What I particularly enjoy about this blog is that you consistently set forth the faith of the Church as it is set forth in classical Books of Common Prayer and the Anglican fathers from Jewel through the earlier twentieth century. The problem is that we who love the prayer book faith do not seem to know how to put a recognizable public face upon it. The majority choose to ape either 17th century Rome or what those who preferred the faith of Geneva or Zurich would settle for rather than obedience to the rubrics of common prayer or the canon of the English church. Consequently we remain largely invisible to the public which needs to know what we have to offer or we appear dangerously schizophrenic to those who know us but a little.

Please, please keep up your good work which I believe will help to bring together all of us who really want to be Anglican and embrace the faith and practise of the earliest Church.

Fr. Robert Hart said...

Canon Tallis:

Please recall that I did say: "In swallowing these systems some have broken off altogether from Anglicanism to form new church bodies, and others have taught doctrines that contradict the Bible, the Prayer Book, the Articles, and our Catechism." Various theological ideas have invaded Anglicanism, and people have been taken by these things, and presented them as Anglican belief.

That is why I promote the formularies themselves. Take Eucharistic theology, the example I have used. If people would read HOMILY ON THE WORTHY RECEIVING OF THE SACRAMENT, they would not be able to escape the Real Presence of Christ, but would also avoid the older and cruder understanding of transubstantiation (the one that the pope himself now rejects).

Just because Anglicanism can be perceived only from within, does not mean everyone within has taken the time to learn, or has had the opportunity to be taught- especially not these days.

http://www.anglicanlibrary.org/homilies/bk2hom15.htm

Sandra McColl said...

Fr Hart, you weren't brought up in a country with the Diocese of Sydney in it, or catechised according to the Black Rubric.

Anonymous said...

Canon Tallis says:
"What I particularly enjoy about this blog is that you consistently set forth the faith of the Church as it is set forth in classical Books of Common Prayer and the Anglican fathers from Jewel through the earlier twentieth century."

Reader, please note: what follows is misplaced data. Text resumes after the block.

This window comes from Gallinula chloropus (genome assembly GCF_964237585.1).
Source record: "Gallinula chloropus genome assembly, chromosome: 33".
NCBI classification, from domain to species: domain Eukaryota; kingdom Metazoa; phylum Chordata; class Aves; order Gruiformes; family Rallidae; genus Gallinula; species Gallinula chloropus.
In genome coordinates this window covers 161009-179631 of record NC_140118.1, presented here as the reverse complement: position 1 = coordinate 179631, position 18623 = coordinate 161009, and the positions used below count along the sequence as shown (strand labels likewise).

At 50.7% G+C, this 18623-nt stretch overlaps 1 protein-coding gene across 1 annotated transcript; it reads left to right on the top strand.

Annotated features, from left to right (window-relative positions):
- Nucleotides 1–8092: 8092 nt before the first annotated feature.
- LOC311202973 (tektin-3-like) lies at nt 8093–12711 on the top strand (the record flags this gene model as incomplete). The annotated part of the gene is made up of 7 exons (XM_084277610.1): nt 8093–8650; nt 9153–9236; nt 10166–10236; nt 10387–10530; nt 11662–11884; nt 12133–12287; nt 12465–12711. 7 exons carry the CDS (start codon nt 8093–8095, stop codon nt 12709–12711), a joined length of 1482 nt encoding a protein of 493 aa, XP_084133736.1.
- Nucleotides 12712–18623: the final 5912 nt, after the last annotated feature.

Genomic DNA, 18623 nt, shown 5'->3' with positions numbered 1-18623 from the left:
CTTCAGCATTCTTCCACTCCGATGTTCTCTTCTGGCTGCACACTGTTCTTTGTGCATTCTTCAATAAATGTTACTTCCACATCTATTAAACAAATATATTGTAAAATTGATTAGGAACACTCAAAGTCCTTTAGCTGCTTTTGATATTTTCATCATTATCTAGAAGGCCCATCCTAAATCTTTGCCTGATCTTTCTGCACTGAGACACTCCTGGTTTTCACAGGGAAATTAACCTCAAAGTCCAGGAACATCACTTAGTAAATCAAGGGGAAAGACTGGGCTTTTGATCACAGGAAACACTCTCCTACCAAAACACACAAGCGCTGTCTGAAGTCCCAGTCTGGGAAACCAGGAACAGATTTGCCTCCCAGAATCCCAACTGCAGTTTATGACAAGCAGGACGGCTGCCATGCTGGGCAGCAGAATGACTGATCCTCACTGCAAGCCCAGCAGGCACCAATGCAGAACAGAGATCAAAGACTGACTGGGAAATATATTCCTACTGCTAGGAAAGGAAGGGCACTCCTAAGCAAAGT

Ditto
LKW

Fr. Robert Hart said...

Sandra:

The "Black Rubric" is a perfect example of words tripping up communication, for it simply does not say what people think (I have a post coming on; I feel it in my bones). But Sidney- what a perfect example of Anglicans selling out for an alien system of theology that openly defies the formularies.

BTW, I am not claiming that what has been accomplished in Alexandria, Virginia, has been easy. The point is that they defy the "experts" in flying Bumble-Bee, or better yet, Duck-Billed Platypus form.

Sandra McColl said...

Whatever the words can be made to mean or not, I know what I was taught and what I grew up with, and it wasn't even in Sydney. That which may be interpreted as having been intended solely for the purpose of curing the mischief of the laity never communicating in the 16th century, had by the 20th, and well before, become a mischief of another kind, which I won't describe because people 1. probably wouldn't believe me and 2. would be sorely offended, and rightly so, even if they did believe me. And in my experience, priests can get away with preaching anything they like in most pulpits, and most of the people will just say 'that's nice'. Perhaps in an ACC parish it's different, because it might actually consist of a lot of people who are there (as opposed to anywhere else) by particular conviction. But just because you got away with preaching it, don't necessarily believe that they agreed with it.